Contralateral noise effects on otoacoustic emissions and electrophysiologic responses in normal-hearing adults

Ian B. Mertes, Morgan E. Potocki

Research output: Contribution to journalArticlepeer-review


Contralateral noise inhibits the amplitudes of cochlear and neural responses. These measures may hold potential diagnostic utility. The medial olivocochlear (MOC) reflex underlies the inhibition of cochlear responses but the extent to which it contributes to inhibition of neural responses remains unclear. Mertes and Leek [J. Acoust. Soc. Am. 140, 2027-2038 (2016)] recently examined contralateral inhibition of cochlear responses [transient-evoked otoacoustic emissions (TEOAEs)] and neural responses [auditory steady-state responses (ASSRs)] in humans and found that the two measures were not correlated, but potential confounds of older age and hearing loss were present. The current study controlled for these confounds by examining a group of young, normal-hearing adults. Additionally, measurements of the auditory brainstem response (ABR) were obtained. Responses were elicited using clicks with and without contralateral broadband noise. Changes in TEOAE and ASSR magnitude as well as ABR wave V latency were examined. Results indicated that contralateral inhibition of ASSRs was significantly larger than that of TEOAEs and that the two measures were uncorrelated. Additionally, there was no significant change in wave V latency. Results suggest that further work is needed to understand the mechanism underlying contralateral inhibition of the ASSR.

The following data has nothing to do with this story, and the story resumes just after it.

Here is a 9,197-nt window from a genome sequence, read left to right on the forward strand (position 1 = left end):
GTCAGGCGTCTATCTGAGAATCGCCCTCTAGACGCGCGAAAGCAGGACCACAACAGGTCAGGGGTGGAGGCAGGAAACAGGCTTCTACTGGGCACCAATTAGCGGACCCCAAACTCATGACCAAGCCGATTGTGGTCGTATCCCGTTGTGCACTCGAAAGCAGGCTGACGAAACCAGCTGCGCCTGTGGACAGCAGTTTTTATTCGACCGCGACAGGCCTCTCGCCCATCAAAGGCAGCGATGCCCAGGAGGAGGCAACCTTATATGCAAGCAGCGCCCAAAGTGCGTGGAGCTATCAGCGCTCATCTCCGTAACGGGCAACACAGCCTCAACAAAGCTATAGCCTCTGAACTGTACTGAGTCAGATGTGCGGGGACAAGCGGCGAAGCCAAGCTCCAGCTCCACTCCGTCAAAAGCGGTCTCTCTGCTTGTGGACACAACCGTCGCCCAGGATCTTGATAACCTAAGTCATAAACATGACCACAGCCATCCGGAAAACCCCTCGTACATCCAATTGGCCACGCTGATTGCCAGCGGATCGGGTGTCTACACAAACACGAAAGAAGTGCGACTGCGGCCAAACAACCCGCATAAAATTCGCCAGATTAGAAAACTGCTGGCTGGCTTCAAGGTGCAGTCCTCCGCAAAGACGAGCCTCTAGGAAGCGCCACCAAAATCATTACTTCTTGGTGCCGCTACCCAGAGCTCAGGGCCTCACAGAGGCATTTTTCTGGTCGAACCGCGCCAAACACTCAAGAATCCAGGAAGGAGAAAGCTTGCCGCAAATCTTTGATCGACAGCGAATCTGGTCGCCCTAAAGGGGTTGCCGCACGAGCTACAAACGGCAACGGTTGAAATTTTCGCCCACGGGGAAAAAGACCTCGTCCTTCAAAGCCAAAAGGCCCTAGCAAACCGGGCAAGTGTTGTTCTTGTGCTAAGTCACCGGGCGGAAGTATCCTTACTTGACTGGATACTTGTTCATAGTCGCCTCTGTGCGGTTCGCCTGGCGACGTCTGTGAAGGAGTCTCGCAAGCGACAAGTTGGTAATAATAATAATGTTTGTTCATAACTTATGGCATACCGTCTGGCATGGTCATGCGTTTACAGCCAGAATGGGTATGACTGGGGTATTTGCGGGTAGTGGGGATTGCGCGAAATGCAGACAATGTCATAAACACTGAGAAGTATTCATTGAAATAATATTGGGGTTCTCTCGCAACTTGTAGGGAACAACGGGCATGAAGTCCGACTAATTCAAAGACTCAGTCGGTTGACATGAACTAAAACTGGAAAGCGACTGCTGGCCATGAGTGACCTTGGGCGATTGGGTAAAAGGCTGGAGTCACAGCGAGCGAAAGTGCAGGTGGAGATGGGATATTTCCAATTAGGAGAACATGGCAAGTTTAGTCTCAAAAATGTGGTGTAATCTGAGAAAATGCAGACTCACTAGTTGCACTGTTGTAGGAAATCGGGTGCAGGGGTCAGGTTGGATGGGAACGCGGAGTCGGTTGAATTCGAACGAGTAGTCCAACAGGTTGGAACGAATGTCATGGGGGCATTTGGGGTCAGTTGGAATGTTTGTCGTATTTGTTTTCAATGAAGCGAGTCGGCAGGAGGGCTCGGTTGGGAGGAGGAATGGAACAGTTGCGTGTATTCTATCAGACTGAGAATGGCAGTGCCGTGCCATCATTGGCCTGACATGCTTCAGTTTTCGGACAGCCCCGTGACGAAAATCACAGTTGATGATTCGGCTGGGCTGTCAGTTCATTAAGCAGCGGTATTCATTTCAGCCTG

Original languageEnglish (US)
Pages (from-to)2255-2267
Number of pages13
JournalJournal of the Acoustical Society of America
Issue number3
StatePublished - Mar 1 2022

ASJC Scopus subject areas

  • Arts and Humanities (miscellaneous)
  • Acoustics and Ultrasonics


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